Dmitry Pavlyuchenkov is escorted into a Moscow courtroom. (Photo Courtesy of RFE/RL)

In addition to 11 years, Pavlyuchenkov was fined 3 million roubles for staking Politkovskaya’s apartment and providing Politkovskaya’s killer with the gun that shot her on October 7, 2006.

Politkovskaya was murdered in the hallway of her Moscow apartment building after returning home from a grocery store. She became a target after reporting on corruption in Russia and on human rights abuses in Chechnya.

The murder caused international outrage. Politkovskaya’s murder became a nationwide symbol of silencing free speech and the corruption of the judiciary since Putin came to power.

Pavlyuchenkov apologized to Politkovskaya’s two adult children and asked the court not to punish him too harshly. He stated, “I want to appeal to the family of Anna Stepanovna [Politkovskaya]; I simply want to ask for their human forgiveness.

Paylyuchenkov plead guilty to aiding Politkovskaya’s murder and asked for a reduced sentenced in return for his cooperation. In addition, the deal allowed Pavlyuchenkov to admit his guilt without testifying, which would prevent the reveal of the murder’s masterminds.

Despite Pavlyuchenkov’s apology, Politkovskaya’s children opposed the plea bargain and thought it would not hold those who ultimately ordered the murder responsible.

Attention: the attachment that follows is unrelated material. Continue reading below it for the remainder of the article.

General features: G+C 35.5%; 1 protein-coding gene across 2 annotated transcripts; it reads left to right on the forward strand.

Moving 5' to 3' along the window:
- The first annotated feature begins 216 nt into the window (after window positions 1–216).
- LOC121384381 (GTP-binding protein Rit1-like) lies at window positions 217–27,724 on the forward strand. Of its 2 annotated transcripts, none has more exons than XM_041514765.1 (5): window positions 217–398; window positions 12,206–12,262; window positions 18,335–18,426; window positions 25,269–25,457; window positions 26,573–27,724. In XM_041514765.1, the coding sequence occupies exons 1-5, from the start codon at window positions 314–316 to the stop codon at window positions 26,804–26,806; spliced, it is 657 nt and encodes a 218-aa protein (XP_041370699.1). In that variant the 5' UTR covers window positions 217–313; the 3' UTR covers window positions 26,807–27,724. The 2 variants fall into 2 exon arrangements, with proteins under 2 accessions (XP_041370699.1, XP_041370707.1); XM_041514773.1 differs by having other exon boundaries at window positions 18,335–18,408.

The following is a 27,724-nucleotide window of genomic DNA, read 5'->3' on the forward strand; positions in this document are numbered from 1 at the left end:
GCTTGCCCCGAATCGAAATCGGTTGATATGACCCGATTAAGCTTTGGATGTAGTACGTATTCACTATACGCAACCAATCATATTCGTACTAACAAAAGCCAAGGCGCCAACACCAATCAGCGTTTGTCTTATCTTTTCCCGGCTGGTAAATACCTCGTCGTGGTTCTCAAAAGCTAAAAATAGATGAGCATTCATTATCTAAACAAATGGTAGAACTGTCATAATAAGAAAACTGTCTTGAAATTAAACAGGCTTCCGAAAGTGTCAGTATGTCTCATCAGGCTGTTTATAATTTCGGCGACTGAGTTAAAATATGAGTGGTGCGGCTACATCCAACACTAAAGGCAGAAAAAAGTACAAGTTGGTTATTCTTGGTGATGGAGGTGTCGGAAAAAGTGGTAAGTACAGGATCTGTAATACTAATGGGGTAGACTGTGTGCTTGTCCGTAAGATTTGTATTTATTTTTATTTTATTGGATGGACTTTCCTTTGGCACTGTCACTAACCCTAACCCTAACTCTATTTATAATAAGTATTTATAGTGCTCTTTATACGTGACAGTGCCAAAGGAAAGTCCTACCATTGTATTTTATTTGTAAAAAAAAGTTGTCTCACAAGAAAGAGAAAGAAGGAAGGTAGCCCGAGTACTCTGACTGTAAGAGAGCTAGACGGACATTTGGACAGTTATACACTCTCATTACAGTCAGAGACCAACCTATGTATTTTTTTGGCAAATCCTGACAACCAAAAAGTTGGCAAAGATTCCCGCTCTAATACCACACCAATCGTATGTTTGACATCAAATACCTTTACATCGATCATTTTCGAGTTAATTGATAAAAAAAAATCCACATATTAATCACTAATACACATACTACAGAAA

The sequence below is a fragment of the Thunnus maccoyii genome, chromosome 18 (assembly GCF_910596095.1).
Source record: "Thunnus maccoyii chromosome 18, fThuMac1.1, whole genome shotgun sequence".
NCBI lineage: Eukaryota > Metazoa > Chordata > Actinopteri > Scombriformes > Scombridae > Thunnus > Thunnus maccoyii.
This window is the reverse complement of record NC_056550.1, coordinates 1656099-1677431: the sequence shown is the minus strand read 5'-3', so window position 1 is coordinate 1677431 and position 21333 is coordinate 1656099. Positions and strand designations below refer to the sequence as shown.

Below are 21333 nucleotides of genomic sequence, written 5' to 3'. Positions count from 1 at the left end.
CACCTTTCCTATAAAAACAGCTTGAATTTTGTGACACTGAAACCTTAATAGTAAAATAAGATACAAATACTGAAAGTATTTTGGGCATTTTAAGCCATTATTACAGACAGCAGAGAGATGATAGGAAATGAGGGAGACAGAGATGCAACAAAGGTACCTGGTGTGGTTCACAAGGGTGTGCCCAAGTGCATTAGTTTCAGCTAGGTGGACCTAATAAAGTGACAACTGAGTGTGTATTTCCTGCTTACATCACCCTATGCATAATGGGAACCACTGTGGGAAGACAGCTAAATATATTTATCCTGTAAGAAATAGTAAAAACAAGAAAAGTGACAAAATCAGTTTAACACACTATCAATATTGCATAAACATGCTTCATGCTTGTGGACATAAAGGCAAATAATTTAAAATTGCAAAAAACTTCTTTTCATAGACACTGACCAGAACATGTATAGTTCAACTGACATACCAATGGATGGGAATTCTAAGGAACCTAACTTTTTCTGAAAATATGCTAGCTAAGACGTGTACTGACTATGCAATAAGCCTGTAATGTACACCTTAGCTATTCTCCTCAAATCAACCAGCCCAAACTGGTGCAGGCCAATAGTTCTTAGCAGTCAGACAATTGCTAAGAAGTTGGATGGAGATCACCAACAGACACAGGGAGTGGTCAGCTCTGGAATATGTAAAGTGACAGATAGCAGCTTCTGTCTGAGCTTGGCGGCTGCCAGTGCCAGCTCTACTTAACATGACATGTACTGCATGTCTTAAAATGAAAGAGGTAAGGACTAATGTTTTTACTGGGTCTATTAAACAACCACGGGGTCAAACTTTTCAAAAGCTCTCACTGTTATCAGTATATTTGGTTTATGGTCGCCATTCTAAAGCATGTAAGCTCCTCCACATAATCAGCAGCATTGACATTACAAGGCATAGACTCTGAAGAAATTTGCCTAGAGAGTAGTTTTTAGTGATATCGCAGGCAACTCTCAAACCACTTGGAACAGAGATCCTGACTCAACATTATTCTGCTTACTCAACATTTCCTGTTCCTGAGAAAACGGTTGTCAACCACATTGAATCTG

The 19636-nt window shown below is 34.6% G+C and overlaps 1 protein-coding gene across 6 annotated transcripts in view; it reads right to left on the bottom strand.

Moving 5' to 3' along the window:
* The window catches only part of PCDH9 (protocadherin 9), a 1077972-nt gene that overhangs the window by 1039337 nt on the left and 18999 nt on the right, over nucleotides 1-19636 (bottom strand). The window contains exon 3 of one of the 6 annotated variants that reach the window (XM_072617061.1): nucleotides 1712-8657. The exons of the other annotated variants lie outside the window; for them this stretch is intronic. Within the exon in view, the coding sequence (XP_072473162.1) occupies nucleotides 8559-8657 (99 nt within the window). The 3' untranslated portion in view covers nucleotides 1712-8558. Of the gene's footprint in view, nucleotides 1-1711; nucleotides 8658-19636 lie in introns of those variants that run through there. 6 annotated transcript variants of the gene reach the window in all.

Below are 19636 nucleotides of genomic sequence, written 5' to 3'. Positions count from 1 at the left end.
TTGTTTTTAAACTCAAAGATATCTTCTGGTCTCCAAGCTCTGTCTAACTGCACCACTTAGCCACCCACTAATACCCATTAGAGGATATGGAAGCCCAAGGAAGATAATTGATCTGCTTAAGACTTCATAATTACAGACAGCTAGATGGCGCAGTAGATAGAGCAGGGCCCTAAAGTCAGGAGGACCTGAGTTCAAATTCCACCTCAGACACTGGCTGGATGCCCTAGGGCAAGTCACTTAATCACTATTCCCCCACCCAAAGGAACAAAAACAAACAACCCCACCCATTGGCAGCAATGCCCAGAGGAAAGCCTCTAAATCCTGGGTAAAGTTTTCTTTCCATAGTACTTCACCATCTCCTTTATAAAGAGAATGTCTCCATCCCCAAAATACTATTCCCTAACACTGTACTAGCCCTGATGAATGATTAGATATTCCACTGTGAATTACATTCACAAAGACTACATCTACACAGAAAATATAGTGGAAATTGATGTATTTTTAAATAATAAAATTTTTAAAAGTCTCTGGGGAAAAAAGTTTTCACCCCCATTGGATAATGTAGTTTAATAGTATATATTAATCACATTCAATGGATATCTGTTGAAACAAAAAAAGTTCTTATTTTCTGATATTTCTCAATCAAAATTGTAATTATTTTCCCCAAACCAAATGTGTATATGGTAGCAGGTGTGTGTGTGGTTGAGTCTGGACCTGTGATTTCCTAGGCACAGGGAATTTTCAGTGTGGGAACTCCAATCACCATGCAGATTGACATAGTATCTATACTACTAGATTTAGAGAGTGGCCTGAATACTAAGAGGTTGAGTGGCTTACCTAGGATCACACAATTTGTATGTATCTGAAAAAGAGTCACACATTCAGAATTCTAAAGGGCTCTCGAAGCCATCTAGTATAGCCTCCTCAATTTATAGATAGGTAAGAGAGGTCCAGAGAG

The killer and four others were tried separately. Rustam Makhmudov was accused of firing the fatal shots, and his brothers Dzhabrail and Ibragim were accused of acting as the getaway drivers. All three men were tried and acquitted for lack of evidence, but Russia’s supreme court overturned the verdict. The three men will be retried.

The prosecutors also determined Pavlyuchenkov was a member of a gang formed by Chechen crime boss, Lom-Ali Gaitukayev.

Following Politkovskaya’s murder, Putin called for her killers to be punished, however, he also described her work as “extremely insignificant.”

Politkovskaya’s murder is one of many opposition murders. In the past decade, various journalists and rights activists who were critical of the Russian government have been assassinated. Most of the killings remain unsolved.

For further information, please see:

RFE/RL – Ex-Policeman Gets 11 Years Over Politkovskaya Murder – 24 December 2012

Aljazeera – Ex-policeman jailed over Politkovskaya murder – 14 December 2012

BBC – Ex-policeman jailed in Russia over Politkovskaya murder – 14 December 2012

Reuters – Policeman complicit in Putin critic murder sentenced – 14 December 2012